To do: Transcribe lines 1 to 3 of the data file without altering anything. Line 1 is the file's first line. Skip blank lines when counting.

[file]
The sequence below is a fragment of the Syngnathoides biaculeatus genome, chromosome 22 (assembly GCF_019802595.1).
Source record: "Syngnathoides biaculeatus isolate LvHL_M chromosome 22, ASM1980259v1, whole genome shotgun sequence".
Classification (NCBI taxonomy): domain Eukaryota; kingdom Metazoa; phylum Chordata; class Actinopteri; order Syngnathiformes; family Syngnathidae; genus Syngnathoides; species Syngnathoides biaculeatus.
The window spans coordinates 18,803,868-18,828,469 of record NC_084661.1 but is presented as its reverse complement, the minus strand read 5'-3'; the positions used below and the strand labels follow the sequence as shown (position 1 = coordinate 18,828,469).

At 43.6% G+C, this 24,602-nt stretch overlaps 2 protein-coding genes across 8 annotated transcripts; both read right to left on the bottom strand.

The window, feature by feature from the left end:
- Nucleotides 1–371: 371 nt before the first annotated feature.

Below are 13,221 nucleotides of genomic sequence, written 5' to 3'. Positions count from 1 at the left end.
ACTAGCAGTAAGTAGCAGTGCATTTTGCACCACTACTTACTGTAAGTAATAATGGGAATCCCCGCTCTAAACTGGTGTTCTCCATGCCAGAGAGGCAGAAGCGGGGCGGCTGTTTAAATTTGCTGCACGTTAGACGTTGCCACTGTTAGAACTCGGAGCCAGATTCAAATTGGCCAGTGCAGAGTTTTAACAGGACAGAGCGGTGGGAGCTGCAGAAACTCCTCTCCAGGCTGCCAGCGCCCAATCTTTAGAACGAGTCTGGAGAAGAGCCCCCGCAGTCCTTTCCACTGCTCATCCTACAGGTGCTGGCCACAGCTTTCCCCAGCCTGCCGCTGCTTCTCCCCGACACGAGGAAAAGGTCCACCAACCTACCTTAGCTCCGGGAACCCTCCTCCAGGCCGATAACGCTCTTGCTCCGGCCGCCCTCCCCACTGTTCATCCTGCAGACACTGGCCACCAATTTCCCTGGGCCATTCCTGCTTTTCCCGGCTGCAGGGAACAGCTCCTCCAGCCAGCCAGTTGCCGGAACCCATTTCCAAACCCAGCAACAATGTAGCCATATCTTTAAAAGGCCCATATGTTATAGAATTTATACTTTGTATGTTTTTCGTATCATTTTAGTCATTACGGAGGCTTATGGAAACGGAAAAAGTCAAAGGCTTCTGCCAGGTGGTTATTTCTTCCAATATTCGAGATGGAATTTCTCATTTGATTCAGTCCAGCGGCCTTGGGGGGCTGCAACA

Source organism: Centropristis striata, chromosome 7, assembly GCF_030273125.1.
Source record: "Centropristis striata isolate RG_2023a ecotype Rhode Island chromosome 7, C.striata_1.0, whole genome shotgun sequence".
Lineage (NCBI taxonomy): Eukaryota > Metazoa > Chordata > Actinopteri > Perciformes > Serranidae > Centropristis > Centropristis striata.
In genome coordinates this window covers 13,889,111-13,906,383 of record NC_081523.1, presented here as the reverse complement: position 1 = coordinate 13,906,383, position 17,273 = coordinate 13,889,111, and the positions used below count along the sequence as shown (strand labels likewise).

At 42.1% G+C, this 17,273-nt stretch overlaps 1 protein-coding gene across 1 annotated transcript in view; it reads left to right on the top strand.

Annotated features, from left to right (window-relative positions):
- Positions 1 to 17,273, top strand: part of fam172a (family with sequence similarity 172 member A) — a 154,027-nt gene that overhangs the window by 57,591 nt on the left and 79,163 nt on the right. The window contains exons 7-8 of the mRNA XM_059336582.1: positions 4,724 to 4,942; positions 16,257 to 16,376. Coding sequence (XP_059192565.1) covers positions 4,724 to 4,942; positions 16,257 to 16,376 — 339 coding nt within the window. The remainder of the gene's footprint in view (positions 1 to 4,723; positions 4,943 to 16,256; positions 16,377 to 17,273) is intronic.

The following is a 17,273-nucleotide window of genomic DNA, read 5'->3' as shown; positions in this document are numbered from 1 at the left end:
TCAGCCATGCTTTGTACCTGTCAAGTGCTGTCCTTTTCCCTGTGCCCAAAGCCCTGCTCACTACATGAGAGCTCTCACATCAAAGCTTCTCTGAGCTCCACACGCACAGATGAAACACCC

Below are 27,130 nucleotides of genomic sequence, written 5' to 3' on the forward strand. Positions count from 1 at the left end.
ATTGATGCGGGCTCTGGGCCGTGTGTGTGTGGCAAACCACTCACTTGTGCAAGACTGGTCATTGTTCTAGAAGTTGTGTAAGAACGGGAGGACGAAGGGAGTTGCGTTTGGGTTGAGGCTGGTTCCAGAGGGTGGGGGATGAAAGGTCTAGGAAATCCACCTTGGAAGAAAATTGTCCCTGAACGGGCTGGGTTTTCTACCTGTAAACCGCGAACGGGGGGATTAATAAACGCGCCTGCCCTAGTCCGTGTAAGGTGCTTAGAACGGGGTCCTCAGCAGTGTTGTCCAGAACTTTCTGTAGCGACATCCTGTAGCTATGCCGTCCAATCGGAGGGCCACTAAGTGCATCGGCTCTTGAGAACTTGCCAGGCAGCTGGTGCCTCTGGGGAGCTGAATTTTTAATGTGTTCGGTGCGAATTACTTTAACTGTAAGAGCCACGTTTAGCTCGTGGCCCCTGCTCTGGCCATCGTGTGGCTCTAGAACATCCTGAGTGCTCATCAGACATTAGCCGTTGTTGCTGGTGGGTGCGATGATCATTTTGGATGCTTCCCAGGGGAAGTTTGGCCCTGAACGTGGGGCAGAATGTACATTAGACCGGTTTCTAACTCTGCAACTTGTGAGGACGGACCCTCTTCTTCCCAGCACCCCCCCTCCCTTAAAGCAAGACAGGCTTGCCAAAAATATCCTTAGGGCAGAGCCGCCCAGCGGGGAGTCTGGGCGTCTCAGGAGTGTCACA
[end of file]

The sequence below is a fragment of the Syngnathoides biaculeatus genome, chromosome 22 (assembly GCF_019802595.1).
Source record: "Syngnathoides biaculeatus isolate LvHL_M chromosome 22, ASM1980259v1, whole genome shotgun sequence".
Classification (NCBI taxonomy): domain Eukaryota; kingdom Metazoa; phylum Chordata; class Actinopteri; order Syngnathiformes; family Syngnathidae; genus Syngnathoides; species Syngnathoides biaculeatus.